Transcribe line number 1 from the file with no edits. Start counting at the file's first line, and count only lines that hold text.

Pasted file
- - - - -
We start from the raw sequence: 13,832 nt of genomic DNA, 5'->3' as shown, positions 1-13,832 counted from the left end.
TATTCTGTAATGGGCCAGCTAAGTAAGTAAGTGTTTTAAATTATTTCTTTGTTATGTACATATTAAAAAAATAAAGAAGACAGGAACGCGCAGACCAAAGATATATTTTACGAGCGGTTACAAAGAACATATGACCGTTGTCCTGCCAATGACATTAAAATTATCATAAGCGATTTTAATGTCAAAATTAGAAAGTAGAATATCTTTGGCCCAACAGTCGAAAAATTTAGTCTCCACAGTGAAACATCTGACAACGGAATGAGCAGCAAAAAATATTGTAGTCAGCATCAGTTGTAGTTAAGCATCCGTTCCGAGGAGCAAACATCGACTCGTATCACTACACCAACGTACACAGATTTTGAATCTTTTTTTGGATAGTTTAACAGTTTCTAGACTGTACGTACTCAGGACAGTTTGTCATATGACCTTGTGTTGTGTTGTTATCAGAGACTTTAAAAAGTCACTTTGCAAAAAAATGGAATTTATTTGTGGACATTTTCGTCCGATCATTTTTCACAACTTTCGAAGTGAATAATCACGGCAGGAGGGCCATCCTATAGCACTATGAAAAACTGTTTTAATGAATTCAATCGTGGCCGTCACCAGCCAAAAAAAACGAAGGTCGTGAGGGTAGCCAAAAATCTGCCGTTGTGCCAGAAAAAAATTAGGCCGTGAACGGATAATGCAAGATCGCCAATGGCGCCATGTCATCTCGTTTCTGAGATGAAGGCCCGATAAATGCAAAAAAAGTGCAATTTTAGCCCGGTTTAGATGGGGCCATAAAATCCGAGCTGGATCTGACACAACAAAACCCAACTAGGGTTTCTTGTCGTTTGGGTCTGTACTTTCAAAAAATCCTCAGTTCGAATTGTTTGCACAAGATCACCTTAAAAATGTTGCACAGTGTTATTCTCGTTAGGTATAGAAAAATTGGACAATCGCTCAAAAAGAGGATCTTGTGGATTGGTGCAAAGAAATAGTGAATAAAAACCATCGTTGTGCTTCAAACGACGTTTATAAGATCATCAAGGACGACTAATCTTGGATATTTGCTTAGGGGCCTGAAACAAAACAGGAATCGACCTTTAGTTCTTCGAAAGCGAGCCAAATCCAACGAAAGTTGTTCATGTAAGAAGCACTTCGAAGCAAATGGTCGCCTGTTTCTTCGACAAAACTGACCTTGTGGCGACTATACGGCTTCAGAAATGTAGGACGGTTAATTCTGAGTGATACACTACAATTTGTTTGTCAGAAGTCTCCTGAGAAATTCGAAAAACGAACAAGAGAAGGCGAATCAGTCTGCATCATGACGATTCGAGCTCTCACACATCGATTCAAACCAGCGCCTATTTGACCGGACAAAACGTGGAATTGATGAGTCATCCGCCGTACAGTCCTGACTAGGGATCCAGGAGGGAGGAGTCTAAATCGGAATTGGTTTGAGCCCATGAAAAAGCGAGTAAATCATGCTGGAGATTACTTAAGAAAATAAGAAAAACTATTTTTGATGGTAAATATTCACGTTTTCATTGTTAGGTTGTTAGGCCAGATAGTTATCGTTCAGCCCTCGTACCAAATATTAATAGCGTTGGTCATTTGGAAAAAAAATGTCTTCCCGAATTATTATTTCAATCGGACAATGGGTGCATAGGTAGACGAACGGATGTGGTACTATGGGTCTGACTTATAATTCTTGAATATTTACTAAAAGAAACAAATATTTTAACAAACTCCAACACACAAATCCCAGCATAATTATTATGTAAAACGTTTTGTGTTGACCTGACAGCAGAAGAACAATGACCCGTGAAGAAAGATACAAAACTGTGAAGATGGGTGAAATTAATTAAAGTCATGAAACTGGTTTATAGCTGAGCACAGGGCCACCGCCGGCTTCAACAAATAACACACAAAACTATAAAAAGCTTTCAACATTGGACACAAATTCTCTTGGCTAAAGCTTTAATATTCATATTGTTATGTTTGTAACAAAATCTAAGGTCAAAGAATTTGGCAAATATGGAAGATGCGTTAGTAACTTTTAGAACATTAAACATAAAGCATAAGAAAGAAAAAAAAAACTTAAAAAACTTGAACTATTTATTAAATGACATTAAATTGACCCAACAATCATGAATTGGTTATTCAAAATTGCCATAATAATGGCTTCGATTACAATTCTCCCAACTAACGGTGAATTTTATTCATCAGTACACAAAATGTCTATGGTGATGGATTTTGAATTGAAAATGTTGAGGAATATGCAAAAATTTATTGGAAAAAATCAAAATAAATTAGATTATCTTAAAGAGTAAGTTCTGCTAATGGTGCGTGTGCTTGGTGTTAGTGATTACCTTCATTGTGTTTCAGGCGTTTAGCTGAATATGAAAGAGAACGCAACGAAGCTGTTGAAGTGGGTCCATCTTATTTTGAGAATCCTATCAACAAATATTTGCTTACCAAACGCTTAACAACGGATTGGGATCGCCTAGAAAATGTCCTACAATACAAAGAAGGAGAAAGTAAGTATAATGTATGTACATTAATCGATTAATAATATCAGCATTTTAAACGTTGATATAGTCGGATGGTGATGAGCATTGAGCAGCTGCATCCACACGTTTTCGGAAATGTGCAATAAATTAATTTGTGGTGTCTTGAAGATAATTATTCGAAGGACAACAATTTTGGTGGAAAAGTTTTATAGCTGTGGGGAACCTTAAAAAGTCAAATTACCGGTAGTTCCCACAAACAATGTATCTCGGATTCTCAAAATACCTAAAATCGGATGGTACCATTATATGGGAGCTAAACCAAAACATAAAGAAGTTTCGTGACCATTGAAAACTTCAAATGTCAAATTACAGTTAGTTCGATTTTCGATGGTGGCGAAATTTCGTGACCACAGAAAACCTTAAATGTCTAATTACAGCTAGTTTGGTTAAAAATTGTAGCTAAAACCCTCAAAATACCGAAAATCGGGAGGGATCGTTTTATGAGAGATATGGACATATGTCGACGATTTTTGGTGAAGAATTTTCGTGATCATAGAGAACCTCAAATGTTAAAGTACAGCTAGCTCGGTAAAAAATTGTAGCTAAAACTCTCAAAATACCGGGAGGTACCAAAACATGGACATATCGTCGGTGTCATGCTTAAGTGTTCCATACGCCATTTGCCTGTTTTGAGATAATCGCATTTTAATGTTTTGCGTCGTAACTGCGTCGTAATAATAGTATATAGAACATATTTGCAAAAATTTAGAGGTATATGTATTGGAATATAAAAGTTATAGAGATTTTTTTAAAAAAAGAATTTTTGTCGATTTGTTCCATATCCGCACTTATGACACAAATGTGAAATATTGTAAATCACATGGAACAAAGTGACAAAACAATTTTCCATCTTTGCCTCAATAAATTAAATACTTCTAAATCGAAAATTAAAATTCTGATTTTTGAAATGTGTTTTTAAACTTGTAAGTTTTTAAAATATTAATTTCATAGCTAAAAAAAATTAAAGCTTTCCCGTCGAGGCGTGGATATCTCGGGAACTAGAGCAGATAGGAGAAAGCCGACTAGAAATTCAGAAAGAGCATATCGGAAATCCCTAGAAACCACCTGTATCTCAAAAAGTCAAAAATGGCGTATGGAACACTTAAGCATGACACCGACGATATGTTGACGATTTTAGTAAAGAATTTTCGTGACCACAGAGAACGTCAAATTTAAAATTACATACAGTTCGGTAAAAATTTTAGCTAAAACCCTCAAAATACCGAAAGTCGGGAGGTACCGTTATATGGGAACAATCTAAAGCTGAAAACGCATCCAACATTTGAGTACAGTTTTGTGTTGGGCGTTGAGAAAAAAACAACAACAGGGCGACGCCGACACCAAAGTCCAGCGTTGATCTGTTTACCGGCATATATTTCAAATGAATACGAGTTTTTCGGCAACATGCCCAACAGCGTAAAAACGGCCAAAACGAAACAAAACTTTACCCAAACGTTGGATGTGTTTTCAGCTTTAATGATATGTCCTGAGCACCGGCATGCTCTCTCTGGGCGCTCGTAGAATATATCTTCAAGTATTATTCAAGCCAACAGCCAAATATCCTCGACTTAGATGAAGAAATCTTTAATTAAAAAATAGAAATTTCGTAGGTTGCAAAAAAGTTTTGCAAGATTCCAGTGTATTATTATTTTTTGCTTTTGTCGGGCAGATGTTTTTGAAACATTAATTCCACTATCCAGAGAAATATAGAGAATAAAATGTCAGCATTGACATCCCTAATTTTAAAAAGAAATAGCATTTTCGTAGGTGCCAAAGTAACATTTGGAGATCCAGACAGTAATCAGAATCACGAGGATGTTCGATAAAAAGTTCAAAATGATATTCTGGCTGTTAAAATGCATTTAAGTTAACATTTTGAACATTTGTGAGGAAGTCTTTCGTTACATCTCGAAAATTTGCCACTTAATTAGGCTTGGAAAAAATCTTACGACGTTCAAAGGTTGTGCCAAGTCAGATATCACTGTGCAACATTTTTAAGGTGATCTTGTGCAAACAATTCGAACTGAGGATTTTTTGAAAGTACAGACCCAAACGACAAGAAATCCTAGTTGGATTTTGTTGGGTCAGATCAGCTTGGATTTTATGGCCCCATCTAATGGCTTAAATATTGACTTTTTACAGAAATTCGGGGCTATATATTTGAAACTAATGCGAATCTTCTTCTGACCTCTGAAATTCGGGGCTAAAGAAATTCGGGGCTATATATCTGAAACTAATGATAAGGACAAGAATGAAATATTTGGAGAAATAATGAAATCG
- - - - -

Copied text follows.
We start from the raw sequence: 13,832 nt of genomic DNA, 5'->3' as shown, positions 1-13,832 counted from the left end.